Ashton MP Angela Rayner, Salford Mayor Paul Dennett and Manchester City leader Richard Leese support Better Buses passenger action (Better Buses for Greater Manchester campaign)

6th March 2019

Better Buses Action Week (4th-11th March) – initiated by campaign group Better Buses for Greater Manchester – is a week of creative action to get local leaders and Andy Burnham’s attention, supported by Ashton MP Angela Rayner and Manchester City leader Richard Leese.

The week of action will comprise of meetings with local leaders at bus stops and on buses. The aim is to get the support of Greater Manchester Combined Authority leaders and the Council leads for transport, in passengers’ calls to GM Mayor Andy Burnham to decide on better, publicly controlled buses over the next year.

New polling by Survation for Better Buses for Greater Manchester shows that re-regulation is popular, with 76% of participants supporting re-regulation of buses in Greater Manchester, bolstering campaigners’ calls for publicly controlled bus services. (1)

Now, passengers across Greater Manchester are asking their Greater Manchester Combined Authority representatives to take their message to the Mayor.

Currently, local authorities have no control over the fares and routes of around 80% of bus services in Greater Manchester, despite the fact that some 40% of bus companies revenue is public money.(2)

Salford City Mayor Paul Dennett noted:
“Paris, London, Berlin, Madrid… the best bus services in Europe, and each one is publicly managed. However the Bus Services Act of 2017 doesn’t enable us to bring Greater Manchester buses into full public ownership.

“We want an integrated transport system, with single, contactless ticketing, price harmonisation and fare caps… as well as fleets that are environmentally friendly. We are looking at the best way of achieving these objectives, and TfGM is completing an assessment of both partnership working and franchising.”

It is understood that Andy Burnham will choose between regulation vs. partnerships in the next year, which could set a precedent for the other combined authorities to follow. London’s buses were never deregulated in the 1980s and London bus used has doubled since the time of deregulation, while in Greater Manchester, it has declined by 40%. (3)

Regulation gives local combined authorities control over fares, routes and timetables, the ability to cross-subsidise (using funds from busy routes to pay for socially necessary routes, meaning cut routes could be reinstated and the bus network can be expanded) as well the ability to introduce a simple smart card, as London’s Oyster card offers to passengers. A simple travel card is impossible without regulation. (4)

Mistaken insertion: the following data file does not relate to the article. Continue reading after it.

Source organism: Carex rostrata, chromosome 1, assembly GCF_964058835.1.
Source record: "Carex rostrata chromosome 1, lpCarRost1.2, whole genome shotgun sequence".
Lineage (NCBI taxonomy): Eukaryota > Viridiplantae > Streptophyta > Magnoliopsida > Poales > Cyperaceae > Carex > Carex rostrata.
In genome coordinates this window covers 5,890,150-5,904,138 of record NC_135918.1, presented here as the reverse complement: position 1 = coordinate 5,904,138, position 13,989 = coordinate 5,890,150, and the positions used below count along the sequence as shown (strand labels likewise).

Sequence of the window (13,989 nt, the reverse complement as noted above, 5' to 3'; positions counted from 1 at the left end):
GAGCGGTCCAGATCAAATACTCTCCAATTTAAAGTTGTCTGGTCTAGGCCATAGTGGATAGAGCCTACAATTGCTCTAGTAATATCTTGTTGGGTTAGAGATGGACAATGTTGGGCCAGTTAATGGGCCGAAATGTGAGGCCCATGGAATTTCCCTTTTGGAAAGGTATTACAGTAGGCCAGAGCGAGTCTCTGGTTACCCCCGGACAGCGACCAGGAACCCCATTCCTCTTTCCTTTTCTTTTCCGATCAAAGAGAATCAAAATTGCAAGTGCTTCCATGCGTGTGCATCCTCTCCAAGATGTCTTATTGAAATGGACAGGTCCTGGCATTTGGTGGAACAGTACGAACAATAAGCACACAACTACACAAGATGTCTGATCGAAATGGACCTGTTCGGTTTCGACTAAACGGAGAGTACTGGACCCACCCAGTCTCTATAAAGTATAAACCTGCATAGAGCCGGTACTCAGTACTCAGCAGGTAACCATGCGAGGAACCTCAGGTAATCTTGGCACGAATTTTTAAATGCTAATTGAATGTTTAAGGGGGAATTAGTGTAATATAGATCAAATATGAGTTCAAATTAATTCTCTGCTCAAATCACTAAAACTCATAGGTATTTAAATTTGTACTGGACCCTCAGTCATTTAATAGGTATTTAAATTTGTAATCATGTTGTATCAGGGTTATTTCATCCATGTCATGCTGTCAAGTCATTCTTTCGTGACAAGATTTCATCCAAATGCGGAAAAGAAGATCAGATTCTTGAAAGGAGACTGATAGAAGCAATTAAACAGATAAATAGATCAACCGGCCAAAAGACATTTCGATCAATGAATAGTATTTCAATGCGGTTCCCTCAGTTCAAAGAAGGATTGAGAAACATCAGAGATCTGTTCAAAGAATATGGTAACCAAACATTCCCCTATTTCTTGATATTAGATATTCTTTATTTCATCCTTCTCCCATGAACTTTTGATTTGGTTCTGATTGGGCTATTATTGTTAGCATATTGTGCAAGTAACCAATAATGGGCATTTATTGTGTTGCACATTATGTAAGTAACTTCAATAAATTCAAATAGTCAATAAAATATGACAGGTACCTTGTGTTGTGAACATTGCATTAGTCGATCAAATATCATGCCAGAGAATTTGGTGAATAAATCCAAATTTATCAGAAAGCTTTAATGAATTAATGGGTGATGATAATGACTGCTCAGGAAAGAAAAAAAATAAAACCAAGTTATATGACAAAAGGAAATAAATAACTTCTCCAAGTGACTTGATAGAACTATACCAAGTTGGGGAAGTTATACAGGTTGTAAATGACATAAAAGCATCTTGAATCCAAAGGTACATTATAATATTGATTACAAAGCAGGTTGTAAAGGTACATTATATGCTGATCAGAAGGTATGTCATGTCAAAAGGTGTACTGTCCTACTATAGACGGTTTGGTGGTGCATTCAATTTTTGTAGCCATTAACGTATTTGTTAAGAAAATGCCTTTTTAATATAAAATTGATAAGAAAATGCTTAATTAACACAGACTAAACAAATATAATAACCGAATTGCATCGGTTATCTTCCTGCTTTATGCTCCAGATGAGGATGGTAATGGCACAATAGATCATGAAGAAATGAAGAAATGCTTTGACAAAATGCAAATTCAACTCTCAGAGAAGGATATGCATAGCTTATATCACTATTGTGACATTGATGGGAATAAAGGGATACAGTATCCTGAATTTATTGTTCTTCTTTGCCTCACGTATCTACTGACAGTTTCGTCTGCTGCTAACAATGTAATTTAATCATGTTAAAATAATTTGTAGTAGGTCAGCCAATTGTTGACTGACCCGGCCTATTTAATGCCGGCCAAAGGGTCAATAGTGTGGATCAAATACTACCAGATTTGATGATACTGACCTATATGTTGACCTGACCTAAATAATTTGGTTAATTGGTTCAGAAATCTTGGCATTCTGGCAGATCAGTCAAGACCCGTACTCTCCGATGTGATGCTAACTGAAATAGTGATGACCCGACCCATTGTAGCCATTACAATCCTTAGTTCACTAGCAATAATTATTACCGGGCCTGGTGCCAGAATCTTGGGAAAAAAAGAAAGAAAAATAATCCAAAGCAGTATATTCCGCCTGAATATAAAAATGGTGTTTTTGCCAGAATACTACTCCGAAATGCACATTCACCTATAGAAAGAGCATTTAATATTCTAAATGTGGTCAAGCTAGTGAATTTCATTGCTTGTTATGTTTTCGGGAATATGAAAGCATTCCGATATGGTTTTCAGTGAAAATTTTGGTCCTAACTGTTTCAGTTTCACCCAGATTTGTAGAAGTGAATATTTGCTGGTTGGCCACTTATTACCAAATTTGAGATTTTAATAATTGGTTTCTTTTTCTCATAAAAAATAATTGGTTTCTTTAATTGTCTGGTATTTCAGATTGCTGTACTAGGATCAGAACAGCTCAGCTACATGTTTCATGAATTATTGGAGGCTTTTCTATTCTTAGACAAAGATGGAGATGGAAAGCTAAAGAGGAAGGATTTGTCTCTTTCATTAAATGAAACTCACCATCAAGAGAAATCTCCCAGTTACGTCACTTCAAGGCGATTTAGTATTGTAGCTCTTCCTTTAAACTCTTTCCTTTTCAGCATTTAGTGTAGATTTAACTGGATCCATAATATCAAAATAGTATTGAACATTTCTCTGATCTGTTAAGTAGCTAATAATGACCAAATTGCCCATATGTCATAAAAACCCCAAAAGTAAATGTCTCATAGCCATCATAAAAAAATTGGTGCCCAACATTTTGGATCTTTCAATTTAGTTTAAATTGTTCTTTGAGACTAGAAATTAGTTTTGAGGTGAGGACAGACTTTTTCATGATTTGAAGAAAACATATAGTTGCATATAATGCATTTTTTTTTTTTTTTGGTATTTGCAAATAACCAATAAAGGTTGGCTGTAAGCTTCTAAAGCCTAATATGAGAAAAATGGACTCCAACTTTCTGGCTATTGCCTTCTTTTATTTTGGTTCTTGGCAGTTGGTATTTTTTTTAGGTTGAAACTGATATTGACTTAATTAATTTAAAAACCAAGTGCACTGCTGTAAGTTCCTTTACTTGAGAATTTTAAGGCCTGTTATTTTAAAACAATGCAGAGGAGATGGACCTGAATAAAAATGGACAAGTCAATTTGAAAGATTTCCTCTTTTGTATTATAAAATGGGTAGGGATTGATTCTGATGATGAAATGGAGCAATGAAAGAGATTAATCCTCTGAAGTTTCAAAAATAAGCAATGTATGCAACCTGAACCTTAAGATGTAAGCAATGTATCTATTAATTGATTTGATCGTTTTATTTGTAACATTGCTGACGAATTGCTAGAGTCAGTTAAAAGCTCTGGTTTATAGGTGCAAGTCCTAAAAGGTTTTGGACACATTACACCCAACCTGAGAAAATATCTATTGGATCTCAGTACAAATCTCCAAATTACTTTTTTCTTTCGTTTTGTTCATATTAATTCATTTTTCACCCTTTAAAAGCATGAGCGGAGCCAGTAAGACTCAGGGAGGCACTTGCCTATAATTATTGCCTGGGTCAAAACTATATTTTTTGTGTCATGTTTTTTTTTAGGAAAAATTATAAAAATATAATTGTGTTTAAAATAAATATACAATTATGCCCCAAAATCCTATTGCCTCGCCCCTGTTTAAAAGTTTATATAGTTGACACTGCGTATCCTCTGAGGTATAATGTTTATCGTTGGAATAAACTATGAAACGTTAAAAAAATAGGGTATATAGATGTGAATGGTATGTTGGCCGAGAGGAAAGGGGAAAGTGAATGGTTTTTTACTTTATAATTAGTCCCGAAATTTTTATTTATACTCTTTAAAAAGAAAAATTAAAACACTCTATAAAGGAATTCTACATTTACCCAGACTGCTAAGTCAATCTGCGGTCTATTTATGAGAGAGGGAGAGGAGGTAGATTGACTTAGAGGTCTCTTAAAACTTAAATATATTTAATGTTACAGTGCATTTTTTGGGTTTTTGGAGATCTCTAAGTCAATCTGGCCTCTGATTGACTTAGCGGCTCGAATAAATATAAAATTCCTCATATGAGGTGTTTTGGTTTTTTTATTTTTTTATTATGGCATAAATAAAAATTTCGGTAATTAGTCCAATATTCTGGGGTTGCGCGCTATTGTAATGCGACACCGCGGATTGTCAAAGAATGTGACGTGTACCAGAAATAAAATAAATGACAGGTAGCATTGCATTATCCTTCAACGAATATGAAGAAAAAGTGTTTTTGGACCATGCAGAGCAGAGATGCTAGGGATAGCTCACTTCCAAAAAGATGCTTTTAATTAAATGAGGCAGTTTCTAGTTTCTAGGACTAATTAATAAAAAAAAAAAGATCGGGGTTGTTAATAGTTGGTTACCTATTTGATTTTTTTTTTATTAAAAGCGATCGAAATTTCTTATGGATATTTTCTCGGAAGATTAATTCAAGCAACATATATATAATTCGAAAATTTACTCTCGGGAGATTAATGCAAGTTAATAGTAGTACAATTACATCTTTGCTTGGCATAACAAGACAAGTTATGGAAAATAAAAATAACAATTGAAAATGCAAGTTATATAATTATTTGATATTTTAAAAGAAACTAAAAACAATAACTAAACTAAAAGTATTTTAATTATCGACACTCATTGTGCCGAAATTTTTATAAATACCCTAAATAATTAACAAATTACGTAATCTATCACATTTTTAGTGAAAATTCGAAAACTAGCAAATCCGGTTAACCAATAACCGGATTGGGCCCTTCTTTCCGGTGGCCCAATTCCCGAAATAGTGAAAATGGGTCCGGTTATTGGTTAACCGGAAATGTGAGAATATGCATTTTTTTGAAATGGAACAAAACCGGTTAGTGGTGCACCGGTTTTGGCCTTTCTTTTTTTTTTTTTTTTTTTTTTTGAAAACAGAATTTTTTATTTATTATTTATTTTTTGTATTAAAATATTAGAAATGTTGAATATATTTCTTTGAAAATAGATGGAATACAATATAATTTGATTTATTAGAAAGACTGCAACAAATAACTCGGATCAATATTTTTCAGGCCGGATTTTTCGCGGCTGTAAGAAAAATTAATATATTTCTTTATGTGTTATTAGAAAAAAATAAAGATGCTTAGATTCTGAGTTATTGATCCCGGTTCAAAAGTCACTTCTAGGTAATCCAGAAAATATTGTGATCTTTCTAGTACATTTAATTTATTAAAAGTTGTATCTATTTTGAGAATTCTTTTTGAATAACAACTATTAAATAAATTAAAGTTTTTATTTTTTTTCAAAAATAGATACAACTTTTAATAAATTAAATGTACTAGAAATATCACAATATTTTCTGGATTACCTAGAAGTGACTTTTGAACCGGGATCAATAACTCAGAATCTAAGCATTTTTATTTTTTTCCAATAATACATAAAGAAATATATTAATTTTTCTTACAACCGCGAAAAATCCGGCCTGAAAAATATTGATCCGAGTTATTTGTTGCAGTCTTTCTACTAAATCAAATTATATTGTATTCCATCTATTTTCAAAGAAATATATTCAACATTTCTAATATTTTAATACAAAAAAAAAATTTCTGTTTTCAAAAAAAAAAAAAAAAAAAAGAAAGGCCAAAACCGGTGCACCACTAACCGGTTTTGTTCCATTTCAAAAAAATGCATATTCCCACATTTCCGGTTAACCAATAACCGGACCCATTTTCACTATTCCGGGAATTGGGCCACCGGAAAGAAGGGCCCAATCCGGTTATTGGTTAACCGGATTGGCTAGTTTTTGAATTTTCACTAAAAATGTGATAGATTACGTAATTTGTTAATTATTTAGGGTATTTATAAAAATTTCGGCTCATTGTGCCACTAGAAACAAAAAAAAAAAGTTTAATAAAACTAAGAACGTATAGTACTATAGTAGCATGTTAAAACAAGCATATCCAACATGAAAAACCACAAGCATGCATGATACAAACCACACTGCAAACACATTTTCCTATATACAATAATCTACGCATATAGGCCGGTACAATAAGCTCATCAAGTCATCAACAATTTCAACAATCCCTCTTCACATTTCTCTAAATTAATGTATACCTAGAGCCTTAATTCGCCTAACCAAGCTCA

Richard Leese, Leader of Manchester City Council added: “Manchester Labour is determined to make public transport serve the public by extending democratic control over bus services with straightforward smart ticketing covering bus, train, and tram. This fully completely aligns with the aims of the Better Buses campaign and we fully support the Better Buses Action Week.”

Pascale Robinson of Better Buses for Greater Manchester noted: ‘When Andy Burnham makes the decision on bus reform, we need him to listen to what people in Greater Manchester are saying loud and clear: we want and deserve a much better, publicly controlled bus network, as they have in London. The deregulated system has left us with an expensive, stripped-back, fragmented bus network. A regulated network will mean a bus network run for communities after years of it only working for shareholders’.

Ashton MP Angela Rayner added: “I’ve seen how the withdrawal of vital bus services in my constituency – often without proper consultation – has affected passengers. I understand that there are times when difficult decisions have to be made and I know that some services become financially unviable. But it is vital that all options are explored before key services are cut. Anything less is unacceptable.”

In the North West, £18.4 million has been paid to shareholders every year over the last ten years on average, while 8 million miles of routes have been cut. (5) Bus company consortium OneBus have released their proposal for partnerships (an alternative to franchising where bus companies volunteer certain improvements).

When Tyne and Wear considered re-regulating their bus network, private bus companies used legal action to prevent this going ahead. (6) Stagecoach and First bus have been accused of holding the public to ransom over the decision in Greater Manchester, by threatening to withhold funding and investment. (7)

Pascale Robinson said the proposals were full of “short term sweeteners, as well as some misleading claims, showing how scared bus companies are of the reduced profit margins they make under regulation. Regulation forces bus companies to deliver more, meaning more can be invested into a good service. Bus company fat cats would instead prefer to carry on giving out £1.49 billion to their shareholders over ten years”.(8)

Phone: 07709 039 563

Notes for editors:

1) Polling conducted by Survation. Survation interviewed a representative sample of 1019 adults living in Greater Manchester, online between the 10th and 22nd of January 2019.

2) , es.11


4) , es.2,9&10,